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Film Maudit 2.0: "Anonymous Animals," and "Killing Small Animals"

Two silent films switching power between Homo Sapiens and Animalia.  


A man walks in the mist. Blood drops out of a dead animal. The man casually looks at the animal and continues his walk. Before we can make any sense out of it, the screen turns black. In the next scene, we are put in a forest where a man struggles to break free from a chain tied around his neck. The smoke may have dissipated, but the mystery remains. Who is this man? Who tied him up? In another scene, three people are killed by something that doesn't sound human. What is going on? 

Baptiste Rouveure slowly eases us into his fantasy world. The premise of Anonymous Animals rides on the question: What if the power dynamics between humans and animals changed? What if the behavior and mannerisms of both are interchanged? What happens when the hunter becomes the hunted? 

The answers give rise to Anonymous Animals, where both the words of the title apply to the human beings in the film. You recognize the stag reloading his shotgun, the horse in the butcher room. Or the dogs howling during a fight. However, you don't know who the people are or what (or which animal) they are meant to represent. They are deprived of names and voice. The only sound you will hear from them is that of screams. 

By flipping the positions, Rouveure gives an intelligible language to a quadruped's pain. A pig cannot communicate his feelings, change his expressions, and articulate his tribulations in a way that is perspicuous to the man who is about to skin him. Their cry for help is unfathomable. Through these humans-turned-animals, the anonymity of their cry becomes identifiable. The troubles are palpably felt. 

Anonymous Animals employs intricate sound design for its narration. The arrival of a car, a roar coming from a distance, the ominous sound of leaves as someone steps on them are all reproduced distinctly. A tense moment occurs when one of the captives attempts to flee. This whole stretch excellently utilizes the language barrier between the two species as an advantage to craft an uncertain tension. Imagine a horse riding on a person, whipping him to gain speed. It is scary, absurd, and funny at the same time. That's Anonymous Animal for you.   



Change directors, and there is a change in the model. If Baptiste Rouveure allowed animals to rule on humans, Marcus Svanberg shifts back to the normal mode placing us on the higher level in Killing Small Animals - a film shot in just one day (a fantastic achievement)!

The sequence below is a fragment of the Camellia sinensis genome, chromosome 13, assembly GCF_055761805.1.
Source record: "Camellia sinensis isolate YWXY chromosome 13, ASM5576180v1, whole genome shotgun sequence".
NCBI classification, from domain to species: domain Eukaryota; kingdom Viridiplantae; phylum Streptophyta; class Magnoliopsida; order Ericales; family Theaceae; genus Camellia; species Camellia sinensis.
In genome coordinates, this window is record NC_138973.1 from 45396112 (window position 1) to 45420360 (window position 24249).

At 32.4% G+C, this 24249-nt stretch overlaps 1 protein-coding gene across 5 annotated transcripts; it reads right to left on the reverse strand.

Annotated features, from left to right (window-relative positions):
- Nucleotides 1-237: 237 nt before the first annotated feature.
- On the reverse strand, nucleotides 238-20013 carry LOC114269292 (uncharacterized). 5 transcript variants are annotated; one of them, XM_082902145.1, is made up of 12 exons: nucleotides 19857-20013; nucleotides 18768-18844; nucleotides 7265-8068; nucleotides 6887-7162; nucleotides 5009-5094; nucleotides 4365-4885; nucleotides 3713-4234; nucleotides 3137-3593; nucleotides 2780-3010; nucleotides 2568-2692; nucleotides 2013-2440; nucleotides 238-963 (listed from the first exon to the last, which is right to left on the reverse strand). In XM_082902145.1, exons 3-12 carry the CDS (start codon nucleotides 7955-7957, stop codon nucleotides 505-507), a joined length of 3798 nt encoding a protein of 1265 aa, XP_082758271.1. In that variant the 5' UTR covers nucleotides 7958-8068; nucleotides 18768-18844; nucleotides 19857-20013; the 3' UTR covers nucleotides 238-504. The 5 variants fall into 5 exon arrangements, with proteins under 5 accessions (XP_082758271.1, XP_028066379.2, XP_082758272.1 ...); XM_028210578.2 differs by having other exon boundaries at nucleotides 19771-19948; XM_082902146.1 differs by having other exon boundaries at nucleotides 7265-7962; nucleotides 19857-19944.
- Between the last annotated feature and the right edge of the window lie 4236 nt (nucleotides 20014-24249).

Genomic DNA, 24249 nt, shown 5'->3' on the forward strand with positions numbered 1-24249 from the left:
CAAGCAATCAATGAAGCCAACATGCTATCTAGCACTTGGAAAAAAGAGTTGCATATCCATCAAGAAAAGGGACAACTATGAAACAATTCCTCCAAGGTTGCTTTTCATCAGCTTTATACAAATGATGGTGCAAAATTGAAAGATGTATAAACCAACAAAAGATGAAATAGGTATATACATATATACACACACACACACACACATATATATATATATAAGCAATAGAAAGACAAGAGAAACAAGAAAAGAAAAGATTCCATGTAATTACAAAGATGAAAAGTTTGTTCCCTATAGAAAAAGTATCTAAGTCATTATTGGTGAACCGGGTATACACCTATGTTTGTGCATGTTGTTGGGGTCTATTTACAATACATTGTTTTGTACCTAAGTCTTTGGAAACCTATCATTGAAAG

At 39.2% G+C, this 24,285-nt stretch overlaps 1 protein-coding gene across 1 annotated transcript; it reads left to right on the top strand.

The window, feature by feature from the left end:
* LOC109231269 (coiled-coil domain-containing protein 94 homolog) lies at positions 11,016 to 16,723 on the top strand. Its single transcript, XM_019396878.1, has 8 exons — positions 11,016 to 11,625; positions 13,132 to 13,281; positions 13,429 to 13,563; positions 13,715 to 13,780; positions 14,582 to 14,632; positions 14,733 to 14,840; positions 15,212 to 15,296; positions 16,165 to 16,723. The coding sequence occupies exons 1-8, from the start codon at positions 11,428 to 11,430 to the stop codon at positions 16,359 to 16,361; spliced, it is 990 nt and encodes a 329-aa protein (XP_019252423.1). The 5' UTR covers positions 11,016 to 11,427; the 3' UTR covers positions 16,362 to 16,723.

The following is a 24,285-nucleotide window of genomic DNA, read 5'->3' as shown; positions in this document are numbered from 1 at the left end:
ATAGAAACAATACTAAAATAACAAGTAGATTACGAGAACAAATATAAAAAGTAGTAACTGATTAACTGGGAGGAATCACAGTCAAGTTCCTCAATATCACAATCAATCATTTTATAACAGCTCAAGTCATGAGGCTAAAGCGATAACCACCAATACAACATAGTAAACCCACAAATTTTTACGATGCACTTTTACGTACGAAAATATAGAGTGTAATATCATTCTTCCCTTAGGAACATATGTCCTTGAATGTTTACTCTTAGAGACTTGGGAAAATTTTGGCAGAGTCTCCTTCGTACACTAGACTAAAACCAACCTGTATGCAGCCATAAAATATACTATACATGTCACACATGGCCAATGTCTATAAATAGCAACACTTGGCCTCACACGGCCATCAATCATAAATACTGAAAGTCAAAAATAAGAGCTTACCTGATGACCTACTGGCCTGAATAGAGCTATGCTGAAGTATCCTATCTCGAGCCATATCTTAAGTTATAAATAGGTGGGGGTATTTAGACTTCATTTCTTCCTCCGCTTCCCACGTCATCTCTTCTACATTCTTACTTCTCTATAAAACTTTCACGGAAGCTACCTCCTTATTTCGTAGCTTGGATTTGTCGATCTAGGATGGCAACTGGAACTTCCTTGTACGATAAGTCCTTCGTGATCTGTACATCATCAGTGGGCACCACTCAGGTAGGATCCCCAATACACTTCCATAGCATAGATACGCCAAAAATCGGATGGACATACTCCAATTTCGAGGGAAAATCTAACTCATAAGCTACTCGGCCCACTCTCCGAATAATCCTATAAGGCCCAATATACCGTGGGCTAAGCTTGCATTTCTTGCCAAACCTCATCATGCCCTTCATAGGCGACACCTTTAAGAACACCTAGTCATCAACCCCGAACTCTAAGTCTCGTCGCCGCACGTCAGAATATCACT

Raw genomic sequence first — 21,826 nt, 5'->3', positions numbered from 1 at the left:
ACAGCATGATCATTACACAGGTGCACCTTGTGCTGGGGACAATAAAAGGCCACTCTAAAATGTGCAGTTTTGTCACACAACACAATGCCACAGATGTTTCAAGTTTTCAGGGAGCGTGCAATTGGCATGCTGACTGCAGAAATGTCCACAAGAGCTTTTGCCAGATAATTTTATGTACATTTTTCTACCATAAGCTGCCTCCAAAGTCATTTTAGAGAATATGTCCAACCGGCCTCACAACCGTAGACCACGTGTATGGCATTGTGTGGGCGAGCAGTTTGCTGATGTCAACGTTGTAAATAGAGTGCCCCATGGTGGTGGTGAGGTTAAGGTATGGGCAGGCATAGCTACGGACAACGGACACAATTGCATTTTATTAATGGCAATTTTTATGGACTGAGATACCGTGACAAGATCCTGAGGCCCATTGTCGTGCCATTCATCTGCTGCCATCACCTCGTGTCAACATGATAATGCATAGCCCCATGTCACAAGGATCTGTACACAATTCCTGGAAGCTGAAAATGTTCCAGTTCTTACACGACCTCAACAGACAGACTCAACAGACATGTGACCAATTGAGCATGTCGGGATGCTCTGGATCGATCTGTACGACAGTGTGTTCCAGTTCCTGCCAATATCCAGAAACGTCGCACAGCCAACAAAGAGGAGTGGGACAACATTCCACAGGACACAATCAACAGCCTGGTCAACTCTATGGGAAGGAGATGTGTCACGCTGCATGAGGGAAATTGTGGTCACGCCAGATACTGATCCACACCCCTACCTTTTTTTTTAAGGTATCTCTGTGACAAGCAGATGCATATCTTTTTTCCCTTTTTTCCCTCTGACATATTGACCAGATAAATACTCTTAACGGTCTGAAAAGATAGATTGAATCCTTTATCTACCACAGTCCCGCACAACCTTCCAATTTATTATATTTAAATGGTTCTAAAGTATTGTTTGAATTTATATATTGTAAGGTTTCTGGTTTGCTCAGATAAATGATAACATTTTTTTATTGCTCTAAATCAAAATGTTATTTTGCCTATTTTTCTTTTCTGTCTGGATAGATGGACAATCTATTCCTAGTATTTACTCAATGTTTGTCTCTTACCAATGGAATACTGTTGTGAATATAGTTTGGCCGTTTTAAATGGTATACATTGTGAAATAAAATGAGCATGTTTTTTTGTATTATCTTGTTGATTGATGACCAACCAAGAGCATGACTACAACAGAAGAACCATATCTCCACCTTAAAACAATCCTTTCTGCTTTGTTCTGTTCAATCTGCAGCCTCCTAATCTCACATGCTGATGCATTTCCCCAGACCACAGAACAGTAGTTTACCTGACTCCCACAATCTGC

Shot splendidly, Killing Small Animals starts on a gentle, heavenly tone. There is an elegant house with windows allowing bright sunlight to land on plants and flower pots. A woman (Louise Peterhoff) wipes white figures and tenderly touches the leaves. Suddenly she spots a butterfly and takes it on her delicate fingers, radiating a lovely smile. The room is filled with sunlight giving an illusion of heaven. But that's just what this is: an illusion. Within the next few seconds, the butterfly is crushed under the weight of those very fingers it rested on. This woman is no Mother Teresa. 

Whether she is suffering from a mental disorder is up for debate. Her mind is twisted, no doubt. Though it comes from a disease or was developed at a certain age, we don't precisely know. The husband barely looks at her, and the puzzle pieces substitute her muddled psychology. Killing small animals gives a sense of control to this woman. Subsequently, it also makes her sick of herself. Svanberg has left the last scene in ambiguity. It may be my cynical mind overpowering the other side, but I think the situation will keep on getting bleak and dark for this lady. There is no light at the end of this tunnel. 

Similar to Rouveure, Svanberg works on an idea and takes it to extremes. How, when, why are inessential. What arises with a butterfly soon moves on to a cat inside an oven. Some horrifying things happen with a blending machine. Killing Small Animals can be a disturbing horror film for hardcore animal lovers, both big and small. Viewer discretion advised.         

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from Movie Reviews https://moviesinmydna.blogspot.com/2021/01/film-maudit-20-anonymous-animals-and.html
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